By lab | January 3, 2018
Multisignature wallets are now available in developmental versions of Monero, and should be available in released versions shortly.
TL;DR; Here are the steps to create a multisig Monero wallet.
Standard transaction methodology
Using a standard transaction methodology, Alice can exchange money with Bob for goods. I.e. Alice wants a bicycles and has money. Bob has a bicycle and wants money. Nature takes its course and they make an exchange.
The difficulty lies in trust associated with the exchange. If Alice and Bob trust one another, no problem. If they don’t, it becomes a child’s game of “no YOU give me the money first”.
Escrow transaction methodology
Hence the use of services like escrow. In escrow a third party receives the money, holds it until the goods or services are rendered, and then transfers the money. It’s commonly used for things like home purchases. I.e.
Alice has money and wants to buy a house. Bob has a house and wants money. Alice pays Carl the money for the house. Once the home inspection passes, Carl transfers the money to Bob and the deed to Alice.
The challenge here is that Carl could at any time steal the money from Alice. He has complete control over it.
Application on Blockchain
Standard transactions on the blockchain
The process applied on the blockchain is very similar.
Alice transfers money to Bob by digitally signing a transaction. The ledger is updated and Bob has access to the money. Bob transfers the bicycle as before.
While this looks similar to something like a trusted-third-party, it’s not. The ledger simply records the transaction. Alice still needs to trust that Bob hand over the bicycle if she pays first. Alternatively, Bob needs to trust that Alice will pay after he hands over the bicycle.
Escrow on the blockchain
While possible, escrow doesn’t really have a technical application on the Monero blockchain. There are options for blockchains using smart contracts (like Ethereum), but using it on Monero requires the use of a trusted third party, just like in meat space.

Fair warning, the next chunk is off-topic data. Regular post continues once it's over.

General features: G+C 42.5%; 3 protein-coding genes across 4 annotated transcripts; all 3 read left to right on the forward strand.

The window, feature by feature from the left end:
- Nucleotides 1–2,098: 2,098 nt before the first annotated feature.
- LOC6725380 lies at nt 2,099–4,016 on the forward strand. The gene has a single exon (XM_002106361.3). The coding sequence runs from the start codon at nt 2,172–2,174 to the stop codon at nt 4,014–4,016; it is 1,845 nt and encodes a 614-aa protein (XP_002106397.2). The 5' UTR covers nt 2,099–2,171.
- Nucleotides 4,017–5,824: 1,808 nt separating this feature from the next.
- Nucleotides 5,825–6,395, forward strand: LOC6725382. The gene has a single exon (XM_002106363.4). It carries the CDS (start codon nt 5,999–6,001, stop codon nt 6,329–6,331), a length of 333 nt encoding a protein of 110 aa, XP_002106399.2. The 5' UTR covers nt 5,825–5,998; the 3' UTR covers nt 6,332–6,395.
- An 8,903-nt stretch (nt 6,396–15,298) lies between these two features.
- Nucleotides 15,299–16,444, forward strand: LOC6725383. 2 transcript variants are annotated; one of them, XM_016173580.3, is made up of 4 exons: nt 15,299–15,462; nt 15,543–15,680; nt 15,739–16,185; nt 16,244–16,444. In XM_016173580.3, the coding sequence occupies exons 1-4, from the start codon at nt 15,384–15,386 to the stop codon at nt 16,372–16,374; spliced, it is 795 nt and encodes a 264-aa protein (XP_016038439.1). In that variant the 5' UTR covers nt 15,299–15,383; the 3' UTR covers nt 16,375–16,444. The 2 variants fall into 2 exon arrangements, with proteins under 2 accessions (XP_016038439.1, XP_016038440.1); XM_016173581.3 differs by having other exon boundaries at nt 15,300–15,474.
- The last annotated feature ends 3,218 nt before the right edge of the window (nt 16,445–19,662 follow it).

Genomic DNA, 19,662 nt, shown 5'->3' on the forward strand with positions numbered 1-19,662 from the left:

Multisignature to the rescue
Multisignature (Multisig) wallets have been around in other coins (e.g. Ethereum) for some time. But have recently been added to Monero as well.
Where normal wallets require a single owner to digitally sign an outgoing transaction, multisig wallets require two or more signatures. They also have the flexibility of doing “m-of-n” signatures.
With simple multisig wallets, two or more entities create a wallet together, where all are required to sign an outgoing transaction. If someone doesn’t sign, the transaction isn’t valid.
I.e. Alice and Bob are married and want to (jointly) buy a car from Carl. Carl won’t accept the funds unless both Alice AND Bob sign the transaction.
M-of-N Multisig Wallet
M-of-N Multisig wallets aren’t technically any more complicated. Rather than requiring 100% of the wallet owners to sign only some (determined at wallet creation time) owners have to sign.
I.e. Alice, Bob, and Carl own a small business.
Three owners so N=3
In order for them to approve a company purchase, a majority must agree.
Two or more must agree so M=2
They create an M-of-N (or 2-of-3) wallet.
Now, in order for their business to buy printer paper from David, one of the follow conditions must be met:
- Alice AND Bob sign
- Alice AND Carl sign
- Bob AND Carl sign
- Alice AND Bob AND Carl sign
Multisignature wallets are a great option in cryptocurrencies to secure your funds. The theft of a single private key will not allow a malicious actor to transfer your funds from your account.
As always, analyze your threat model to determine the best process for you. Placing one part of your key with a legal representative or in a bank MAY be a good option for you, or perhaps burying it in your backyard is a better option.
Next up, creating multisig wallets for Monero.